The debate over what the Bible says about slavery is a matter of more than academic interest to proponents of LGBT equality. If the Bible is “wrong” on slavery, that is, if it seems to permit it, then aren’t we free to believe that it is “wrong” on the morality of same-sex relationships (assuming that the texts of terror do speak uniformly against such relationships–which is a whole ‘nother debate.)
Writing for the Huffington Post, Greg Carey of Lancaster Theological Seminary says it is easier to use the Bible to support slavery than to oppose it, and that attempts to argue that Biblical slavery was of a different character than the slavery we encounter in American history textbooks miss the point:
Don’t let anybody tell you that biblical slavery was somehow less brutal than slavery in the United States. Without exception, biblical societies were slaveholding societies. The Bible engages remarkably diverse cultures — Ethiopian, Egyptian, Canaanite, Assyrian, Babylonian, Persian, Greek, and Roman — but in every one of them some people owned the rights to others. Slaveowners possessed not only the slaves’ labor but also their sexual and reproductive capacities. When the Bible refers to female slaves who do not “please” their masters, we’re talking about the sexual use of slaves.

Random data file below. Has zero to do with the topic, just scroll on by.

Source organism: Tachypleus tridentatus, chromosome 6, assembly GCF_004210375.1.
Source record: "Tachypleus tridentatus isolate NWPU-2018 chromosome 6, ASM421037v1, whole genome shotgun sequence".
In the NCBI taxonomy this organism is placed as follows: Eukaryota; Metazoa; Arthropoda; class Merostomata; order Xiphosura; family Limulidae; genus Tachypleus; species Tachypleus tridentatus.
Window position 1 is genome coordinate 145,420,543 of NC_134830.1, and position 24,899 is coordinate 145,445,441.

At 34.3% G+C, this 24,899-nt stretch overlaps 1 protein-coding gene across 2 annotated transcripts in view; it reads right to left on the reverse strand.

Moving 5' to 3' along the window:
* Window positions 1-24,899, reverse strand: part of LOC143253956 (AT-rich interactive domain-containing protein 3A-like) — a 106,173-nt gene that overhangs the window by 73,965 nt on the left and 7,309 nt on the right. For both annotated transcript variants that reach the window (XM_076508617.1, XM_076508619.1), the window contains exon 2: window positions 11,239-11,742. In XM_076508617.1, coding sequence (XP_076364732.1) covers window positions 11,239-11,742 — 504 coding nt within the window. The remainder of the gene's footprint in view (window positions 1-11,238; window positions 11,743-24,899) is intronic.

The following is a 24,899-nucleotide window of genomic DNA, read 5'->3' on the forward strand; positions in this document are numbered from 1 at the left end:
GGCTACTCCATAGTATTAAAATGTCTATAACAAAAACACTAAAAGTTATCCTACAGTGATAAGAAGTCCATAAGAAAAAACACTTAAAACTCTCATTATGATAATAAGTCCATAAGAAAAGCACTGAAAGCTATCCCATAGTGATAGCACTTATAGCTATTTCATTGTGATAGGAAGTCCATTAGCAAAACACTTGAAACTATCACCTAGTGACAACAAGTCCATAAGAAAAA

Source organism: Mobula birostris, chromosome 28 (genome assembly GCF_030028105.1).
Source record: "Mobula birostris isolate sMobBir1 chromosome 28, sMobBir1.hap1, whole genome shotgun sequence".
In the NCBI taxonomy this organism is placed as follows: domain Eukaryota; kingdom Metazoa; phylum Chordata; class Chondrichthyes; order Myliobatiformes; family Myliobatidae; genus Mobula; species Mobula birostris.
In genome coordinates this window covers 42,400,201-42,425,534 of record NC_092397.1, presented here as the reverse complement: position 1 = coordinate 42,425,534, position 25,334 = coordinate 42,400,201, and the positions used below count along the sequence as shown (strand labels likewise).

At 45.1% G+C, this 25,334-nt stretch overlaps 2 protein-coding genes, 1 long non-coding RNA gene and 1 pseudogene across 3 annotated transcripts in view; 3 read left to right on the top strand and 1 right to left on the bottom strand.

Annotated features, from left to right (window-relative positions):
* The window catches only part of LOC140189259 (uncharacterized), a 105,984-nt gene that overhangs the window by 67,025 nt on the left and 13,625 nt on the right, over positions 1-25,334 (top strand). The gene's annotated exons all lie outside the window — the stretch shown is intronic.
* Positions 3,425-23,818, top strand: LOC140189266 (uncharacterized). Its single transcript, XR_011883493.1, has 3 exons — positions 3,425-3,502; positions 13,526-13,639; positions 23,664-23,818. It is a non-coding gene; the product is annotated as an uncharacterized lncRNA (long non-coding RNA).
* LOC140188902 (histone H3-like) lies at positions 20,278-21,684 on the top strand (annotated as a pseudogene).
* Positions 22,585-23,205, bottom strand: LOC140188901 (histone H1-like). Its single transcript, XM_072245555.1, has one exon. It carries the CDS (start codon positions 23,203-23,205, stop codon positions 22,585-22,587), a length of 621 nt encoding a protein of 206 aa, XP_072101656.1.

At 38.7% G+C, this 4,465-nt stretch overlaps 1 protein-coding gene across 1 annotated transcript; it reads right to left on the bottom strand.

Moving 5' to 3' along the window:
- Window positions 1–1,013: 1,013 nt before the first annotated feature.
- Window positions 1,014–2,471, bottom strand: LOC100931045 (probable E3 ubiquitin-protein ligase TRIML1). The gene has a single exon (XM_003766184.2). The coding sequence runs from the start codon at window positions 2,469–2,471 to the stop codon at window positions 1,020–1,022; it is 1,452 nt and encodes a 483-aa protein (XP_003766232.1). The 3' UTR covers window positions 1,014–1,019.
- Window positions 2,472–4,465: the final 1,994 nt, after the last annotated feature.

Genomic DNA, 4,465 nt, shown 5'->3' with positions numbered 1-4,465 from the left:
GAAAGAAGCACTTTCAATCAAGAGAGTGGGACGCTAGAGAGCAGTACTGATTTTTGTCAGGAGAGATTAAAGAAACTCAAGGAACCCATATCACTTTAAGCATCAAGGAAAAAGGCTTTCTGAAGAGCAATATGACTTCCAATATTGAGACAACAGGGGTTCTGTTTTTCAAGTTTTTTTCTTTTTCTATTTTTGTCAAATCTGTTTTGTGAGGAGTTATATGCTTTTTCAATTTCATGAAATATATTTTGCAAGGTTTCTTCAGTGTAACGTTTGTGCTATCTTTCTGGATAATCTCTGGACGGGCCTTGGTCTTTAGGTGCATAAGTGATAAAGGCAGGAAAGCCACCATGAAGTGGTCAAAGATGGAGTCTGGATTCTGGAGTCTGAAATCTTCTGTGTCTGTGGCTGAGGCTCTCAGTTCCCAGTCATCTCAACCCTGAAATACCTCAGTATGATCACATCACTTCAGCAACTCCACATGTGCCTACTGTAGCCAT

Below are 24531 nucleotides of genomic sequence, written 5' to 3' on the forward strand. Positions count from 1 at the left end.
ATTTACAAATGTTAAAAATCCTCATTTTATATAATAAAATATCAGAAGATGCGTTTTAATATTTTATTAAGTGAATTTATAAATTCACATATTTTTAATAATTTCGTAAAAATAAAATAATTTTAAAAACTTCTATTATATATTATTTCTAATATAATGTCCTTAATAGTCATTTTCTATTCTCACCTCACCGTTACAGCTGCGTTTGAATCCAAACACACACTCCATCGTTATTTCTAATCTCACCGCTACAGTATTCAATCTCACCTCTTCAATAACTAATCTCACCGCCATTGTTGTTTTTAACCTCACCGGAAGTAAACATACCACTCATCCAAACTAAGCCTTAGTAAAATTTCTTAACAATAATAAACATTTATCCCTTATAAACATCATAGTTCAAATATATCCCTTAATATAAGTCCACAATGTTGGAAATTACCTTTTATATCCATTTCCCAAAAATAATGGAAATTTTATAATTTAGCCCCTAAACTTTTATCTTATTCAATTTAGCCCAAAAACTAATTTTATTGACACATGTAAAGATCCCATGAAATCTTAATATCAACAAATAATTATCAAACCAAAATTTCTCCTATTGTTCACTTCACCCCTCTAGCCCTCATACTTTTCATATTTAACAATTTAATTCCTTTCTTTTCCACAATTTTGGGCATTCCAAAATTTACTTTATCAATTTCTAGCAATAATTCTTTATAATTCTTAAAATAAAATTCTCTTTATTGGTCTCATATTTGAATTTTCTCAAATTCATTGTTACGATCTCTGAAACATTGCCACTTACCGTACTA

The Bible does not attempt to hide the presence of slaves. Beware modern translations that use “servant” to cover up slave language. Slaves were ubiquitous in the ancient world. Imagine ancient Rome, where slaves made up between one-third and one-half of the inhabitants — perhaps half a million people! The Senate once considered requiring slaves to wear identifying marks, but they stopped short in the face of a chilling realization: if slaves could recognize one another, what would prevent them from organizing and pillaging the entire city?
There’s a simple explanation for nineteenth century debates on slavery and the Bible: the Bible isn’t exactly clear on the subject. If anything, the Bible made it easier for slavery’s advocates than for its opponents. On the other hand, Robert E. Putnam and David E. Campbell suggest that while religion contributed greatly in the motivation of abolitionists, their adversaries would have promoted slavery with or without religion.